The object of the game, once your characters desert their unit after going home to find their mother dead because of Yankee mischief, is to go down to Mexico, escape the law, and find the mythical treasure of Juarez, which will make them rich and let them rebuild their family home. To this extent, you take a number of jobs, many of them unpleasant - at one point, you have to gun down a sheriff of a small town because one of the brothers slept with the sheriff's daughter, then blow your way out of town as violently as possible, and eventually, you run into a woman, Marisa, who divides the brothers, as both want her and both will kill to get her. You work for, and against, a host of unpalatable people - the Mexican warlord Juarez, your former Confederate commander Barnsby, the Apaches of Texas and Mexico - all in search of the woman and the gold.

I disliked this game for both reasons of gameplay and story. Gameplay is first; for one, many of the most important 'fights' of the game are handled using a slow-motion, bullet-time fast-draw duel, where you circle around, try to keep your opponent in front of you, then draw and fire. The problem is that to be successul, you have to fire at exactly the right time, hitting a very small area, and do it very accurately, and you get one try - otherwise, you die and have to keep trying over and over. In a game where some of your other, tougher opponents can take dozens of bullets, as can you, this is just a way to screw the player. Also, the use of contemporary weapons meakes the FPS shooting difficult, as apparently nobody ever taught the McCalls to steady their guns, so they move all over, even when zooming in. This makes the game difficult to the point of frustration, even on Easy difficulty, for people who are not experienced in FPS games.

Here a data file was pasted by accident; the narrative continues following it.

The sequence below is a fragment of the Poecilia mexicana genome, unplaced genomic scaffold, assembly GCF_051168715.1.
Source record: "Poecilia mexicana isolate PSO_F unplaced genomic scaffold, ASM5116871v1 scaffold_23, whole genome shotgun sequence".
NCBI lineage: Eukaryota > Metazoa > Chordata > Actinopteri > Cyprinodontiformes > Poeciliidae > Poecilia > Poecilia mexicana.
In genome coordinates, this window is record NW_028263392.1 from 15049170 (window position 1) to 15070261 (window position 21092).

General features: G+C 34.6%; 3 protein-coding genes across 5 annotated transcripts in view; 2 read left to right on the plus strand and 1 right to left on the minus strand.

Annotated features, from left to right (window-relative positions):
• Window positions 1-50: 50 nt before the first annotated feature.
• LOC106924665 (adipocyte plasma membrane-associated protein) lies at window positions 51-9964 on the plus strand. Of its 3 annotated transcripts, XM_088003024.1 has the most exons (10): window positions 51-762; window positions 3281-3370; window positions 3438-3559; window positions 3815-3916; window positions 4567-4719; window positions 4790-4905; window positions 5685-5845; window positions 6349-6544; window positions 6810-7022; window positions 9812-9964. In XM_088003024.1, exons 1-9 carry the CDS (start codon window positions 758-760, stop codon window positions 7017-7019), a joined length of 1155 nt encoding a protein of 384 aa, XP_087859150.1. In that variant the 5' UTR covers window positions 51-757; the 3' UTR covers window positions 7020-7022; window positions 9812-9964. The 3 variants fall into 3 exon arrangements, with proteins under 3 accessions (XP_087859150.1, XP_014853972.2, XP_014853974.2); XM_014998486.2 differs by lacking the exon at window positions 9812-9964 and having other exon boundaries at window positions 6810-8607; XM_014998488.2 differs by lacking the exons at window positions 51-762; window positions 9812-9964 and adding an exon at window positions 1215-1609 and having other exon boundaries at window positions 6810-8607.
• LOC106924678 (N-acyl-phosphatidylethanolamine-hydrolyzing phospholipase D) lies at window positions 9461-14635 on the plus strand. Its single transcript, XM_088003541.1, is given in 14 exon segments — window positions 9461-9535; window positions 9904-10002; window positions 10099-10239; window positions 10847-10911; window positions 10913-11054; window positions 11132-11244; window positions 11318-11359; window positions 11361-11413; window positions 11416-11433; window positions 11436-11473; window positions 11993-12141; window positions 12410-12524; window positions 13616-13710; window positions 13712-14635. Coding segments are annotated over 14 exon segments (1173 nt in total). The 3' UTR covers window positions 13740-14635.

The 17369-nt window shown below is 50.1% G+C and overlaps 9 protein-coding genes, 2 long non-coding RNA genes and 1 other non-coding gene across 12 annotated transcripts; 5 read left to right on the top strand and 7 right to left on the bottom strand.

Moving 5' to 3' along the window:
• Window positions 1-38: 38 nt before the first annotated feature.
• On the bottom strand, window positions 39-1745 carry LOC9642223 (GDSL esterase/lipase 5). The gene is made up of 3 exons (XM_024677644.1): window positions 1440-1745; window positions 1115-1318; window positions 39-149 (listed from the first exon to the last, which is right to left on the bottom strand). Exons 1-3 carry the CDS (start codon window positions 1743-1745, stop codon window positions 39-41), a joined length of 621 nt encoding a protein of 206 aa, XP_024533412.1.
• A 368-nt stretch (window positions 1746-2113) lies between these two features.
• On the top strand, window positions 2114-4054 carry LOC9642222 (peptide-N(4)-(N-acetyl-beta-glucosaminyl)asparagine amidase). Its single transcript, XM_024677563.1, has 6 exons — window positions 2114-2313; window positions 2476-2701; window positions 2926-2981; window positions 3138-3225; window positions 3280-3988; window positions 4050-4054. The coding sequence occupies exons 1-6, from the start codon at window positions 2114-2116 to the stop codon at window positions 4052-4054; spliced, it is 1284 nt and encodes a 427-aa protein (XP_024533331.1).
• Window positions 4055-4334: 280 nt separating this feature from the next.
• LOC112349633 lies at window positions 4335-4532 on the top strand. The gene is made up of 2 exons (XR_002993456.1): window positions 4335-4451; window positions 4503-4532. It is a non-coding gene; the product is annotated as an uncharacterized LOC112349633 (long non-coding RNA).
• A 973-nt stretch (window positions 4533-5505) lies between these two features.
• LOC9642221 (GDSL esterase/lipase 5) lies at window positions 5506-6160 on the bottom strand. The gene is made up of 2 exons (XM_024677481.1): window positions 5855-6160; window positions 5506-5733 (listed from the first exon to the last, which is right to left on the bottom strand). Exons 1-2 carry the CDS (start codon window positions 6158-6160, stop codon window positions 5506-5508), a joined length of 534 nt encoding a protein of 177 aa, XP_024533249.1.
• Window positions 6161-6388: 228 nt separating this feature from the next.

The story is unpalatable, too. The two brothers start out as Confederate soldiers, mowing down Union soldiers with glee, then desert their side the moment they hear their home might be in danger; it is, but they had known that could happen, especially since they, even thought they seem like vaguely criminal men, are apparently part of the slave- and plantation-owning Southern elite. They then pillage, and presumably rape, their way to, and then through, Texas, down to Mexico, and take up all manner of unpleasant jobs, to the sorrow of their brother William, who is a priest. Once Marisa comes into the picture, they even begin to fight each other over her, to the point where at the end they hate each other more than their other enemies. Ray and Thomas are unpleasant characters, who perform 'good' acts by accident on occasion, but generally are selfish, self-centered, and just plain mean. At several points, they actually laugh maniacally when killing unarmed people, whether white, Mexican, or Native American. They are exactly the kind of characters I hate to play, and since Bound in Blood is apparently the prequel to the 2006 game simply named Call of Juarez, I can't imagine how ugly things are there. Unless you love playing total bastards and are already very skilled at FPS games, I recommend you avoid this game.